Well friends, it’s been a while….
In my last post a couple of months ago, I rather brashly described my impressively linear progress. As tends to happen, I then immediately proceeded to Overdo Things and then did not make a ton of progress for about a month.
A work trip to New York in mid July made it clear that I really still could not walk around for hours without consequences. Consecutive days of walking a little too much every day resulted in some swelling and soreness which took several days to settle. I have no regrets however about this better than usual work trip. I stayed opposite Central Park and spent hours walking around its inviting greenery and glorious trees.
Unexpectedly, I also ended up catching up with an old friend, Tim, whom I had not seen in over 20 years. My reaction to the prospect of catching up with people from previous chapters in life usually ranges from hesitation to outright avoidance. I can’t entirely articulate why I do this but it has something to do with the gulf between former and current times and selves being uncomfortably vast. On this particular occasion though, I didn’t hesitate. It was a wonderful couple of hours spent talking about life, careers, and complicated feelings towards New Zealand and the US in a way that I haven’t been able to with anyone else because no one else I know shares quite such similar experience. We probably could have talked for several more hours but instead we walked up to Grand Central Station so Tim could catch his train home. It was getting dark and New York was looking beautiful all lit up on a hot summer evening. It was great end to the day but my heel was on fire by the time I got back to the hotel. It took several days for things to settle down after this trip and I ended up not being able to run at all that week.
For the next few weeks I was running on the Alter G at physical therapy and doing one run/walk a week outside. I was stuck at 1:30 run/1:00 walk intervals and to be honest it really didn’t feel that good. My discomfort level during that 90 seconds of running, while not great, was enough to provoke anxiety and interfere with any of the usual running endorphins. My heel would always be a bit sore afterwards but usually back to baseline the next day. The physios insisted that I was not hurting my tendon so I kept persisting.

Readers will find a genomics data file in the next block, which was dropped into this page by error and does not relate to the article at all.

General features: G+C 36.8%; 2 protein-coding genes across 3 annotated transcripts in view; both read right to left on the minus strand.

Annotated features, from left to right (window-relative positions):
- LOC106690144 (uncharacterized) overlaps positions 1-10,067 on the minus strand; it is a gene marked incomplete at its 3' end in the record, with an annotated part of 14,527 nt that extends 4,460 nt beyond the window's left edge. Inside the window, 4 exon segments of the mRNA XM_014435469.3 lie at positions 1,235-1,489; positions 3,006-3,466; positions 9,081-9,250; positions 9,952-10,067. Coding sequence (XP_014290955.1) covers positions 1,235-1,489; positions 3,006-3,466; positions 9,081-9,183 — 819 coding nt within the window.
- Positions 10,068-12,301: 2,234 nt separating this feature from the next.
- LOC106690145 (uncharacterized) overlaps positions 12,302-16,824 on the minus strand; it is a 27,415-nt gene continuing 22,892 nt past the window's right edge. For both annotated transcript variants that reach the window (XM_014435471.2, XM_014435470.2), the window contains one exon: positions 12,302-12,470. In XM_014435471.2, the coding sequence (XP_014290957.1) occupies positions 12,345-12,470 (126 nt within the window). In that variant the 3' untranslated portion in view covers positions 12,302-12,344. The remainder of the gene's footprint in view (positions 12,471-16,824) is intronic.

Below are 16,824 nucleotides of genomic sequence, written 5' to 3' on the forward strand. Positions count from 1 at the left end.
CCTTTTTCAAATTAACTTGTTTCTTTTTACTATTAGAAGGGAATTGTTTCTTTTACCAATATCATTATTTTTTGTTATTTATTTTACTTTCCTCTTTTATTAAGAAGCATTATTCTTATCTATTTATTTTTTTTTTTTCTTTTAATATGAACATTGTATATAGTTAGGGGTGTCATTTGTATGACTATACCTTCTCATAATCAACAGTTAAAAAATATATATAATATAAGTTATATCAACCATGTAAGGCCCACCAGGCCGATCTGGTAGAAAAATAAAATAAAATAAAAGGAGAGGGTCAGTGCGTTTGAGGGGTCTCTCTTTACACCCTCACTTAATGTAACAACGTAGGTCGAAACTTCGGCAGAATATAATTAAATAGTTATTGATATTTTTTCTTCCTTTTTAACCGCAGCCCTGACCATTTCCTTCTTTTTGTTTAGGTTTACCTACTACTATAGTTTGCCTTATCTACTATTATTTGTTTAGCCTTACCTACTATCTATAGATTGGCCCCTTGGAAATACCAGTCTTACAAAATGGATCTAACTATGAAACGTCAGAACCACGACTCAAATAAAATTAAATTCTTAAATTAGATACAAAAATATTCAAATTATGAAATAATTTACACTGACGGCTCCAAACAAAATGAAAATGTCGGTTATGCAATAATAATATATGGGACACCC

In early August, I stopped going to physical therapy although not for reasons to do with my heel. I felt like I was still benefiting from going and had been mastering more and more advanced strength and stability moves. I had got up to running at 95% of my bodyweight on the Alter G but was still finding that outside running was uncomfortable. The last day I went, I was getting laser on my heel as I always did at the end of every session (I am convinced that laser therapy really helps both pain and healing) when the person operating the laser started asking me when I was going to stop coming because I was “really advanced.” I said I wasn’t sure but probably sometime soon. She then made a remark about “some people” having “difficulty transitioning.” This person was not anyone who had worked with me over the past four months, just one of a number of people at the clinic who were frequently around but whose role was a bit unclear. Suddenly I felt like I must be the subject of conversation amongst the staff. Was I that patient that keeps coming when they don’t need to anymore? That person who is wasting appointment time that could be spent on more deserving patients? Most likely this was not in fact the case but I had the unpleasant feeling that a cutting remark, whether intended or not, produces. Upon leaving, I canceled my next three appointments and have not gone back.